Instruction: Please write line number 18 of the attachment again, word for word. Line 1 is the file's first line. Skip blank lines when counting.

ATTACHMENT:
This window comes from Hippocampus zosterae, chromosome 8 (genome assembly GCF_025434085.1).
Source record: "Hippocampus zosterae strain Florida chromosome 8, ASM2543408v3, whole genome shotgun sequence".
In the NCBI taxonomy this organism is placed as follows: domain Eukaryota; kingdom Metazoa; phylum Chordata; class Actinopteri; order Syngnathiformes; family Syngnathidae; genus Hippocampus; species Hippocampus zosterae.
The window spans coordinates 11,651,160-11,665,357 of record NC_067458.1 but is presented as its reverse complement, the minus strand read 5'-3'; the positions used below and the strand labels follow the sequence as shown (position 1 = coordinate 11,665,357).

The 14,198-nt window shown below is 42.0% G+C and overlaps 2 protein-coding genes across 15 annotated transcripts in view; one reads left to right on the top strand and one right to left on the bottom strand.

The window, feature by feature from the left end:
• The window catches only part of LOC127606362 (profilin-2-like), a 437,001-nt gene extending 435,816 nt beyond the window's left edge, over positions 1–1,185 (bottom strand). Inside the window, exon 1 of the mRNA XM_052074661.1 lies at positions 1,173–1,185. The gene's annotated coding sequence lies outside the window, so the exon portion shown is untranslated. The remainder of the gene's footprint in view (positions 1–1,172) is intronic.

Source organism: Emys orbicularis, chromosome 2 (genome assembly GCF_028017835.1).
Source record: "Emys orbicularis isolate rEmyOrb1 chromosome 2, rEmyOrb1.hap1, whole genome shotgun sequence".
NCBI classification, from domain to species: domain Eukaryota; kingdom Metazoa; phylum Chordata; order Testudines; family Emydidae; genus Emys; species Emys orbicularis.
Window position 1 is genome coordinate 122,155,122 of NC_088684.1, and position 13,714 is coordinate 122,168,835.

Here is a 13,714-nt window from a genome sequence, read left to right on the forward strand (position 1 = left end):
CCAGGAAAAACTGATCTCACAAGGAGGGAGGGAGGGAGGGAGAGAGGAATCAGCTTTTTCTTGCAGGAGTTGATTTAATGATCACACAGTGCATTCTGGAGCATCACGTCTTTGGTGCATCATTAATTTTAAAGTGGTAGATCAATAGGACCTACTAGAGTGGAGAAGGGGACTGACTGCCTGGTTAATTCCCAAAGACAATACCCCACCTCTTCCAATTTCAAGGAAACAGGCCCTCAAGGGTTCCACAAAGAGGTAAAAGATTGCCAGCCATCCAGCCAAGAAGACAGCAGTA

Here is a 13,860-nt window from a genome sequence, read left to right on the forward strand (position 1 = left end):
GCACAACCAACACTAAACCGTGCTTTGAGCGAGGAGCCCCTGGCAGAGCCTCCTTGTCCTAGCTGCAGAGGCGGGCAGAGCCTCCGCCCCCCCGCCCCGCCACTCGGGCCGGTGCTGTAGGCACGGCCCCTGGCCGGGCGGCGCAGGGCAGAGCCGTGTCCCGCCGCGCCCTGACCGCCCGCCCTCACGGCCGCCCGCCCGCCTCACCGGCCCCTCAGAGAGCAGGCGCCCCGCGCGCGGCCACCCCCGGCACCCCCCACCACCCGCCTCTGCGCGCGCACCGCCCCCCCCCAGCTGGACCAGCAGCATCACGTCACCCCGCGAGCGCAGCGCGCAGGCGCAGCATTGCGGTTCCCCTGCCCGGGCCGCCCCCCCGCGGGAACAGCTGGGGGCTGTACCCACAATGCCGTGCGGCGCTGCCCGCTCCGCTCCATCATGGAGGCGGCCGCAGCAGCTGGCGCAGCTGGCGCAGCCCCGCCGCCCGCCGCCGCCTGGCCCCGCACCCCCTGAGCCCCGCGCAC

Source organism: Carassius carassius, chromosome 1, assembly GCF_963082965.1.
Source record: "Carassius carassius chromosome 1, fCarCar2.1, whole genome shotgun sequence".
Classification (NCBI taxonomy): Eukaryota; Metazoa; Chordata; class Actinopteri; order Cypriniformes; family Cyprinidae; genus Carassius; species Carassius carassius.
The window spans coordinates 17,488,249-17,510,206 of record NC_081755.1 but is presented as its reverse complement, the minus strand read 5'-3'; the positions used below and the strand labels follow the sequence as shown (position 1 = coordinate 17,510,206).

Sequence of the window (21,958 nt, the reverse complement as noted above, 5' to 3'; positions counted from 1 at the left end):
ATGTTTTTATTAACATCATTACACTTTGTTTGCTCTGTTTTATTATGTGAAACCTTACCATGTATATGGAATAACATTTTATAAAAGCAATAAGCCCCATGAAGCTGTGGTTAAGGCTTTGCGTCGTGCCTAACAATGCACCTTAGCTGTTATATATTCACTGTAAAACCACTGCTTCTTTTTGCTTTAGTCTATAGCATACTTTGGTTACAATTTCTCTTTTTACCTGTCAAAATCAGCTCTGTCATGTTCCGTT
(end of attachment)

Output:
Classification (NCBI taxonomy): Eukaryota; Metazoa; Chordata; class Actinopteri; order Cypriniformes; family Cyprinidae; genus Carassius; species Carassius carassius.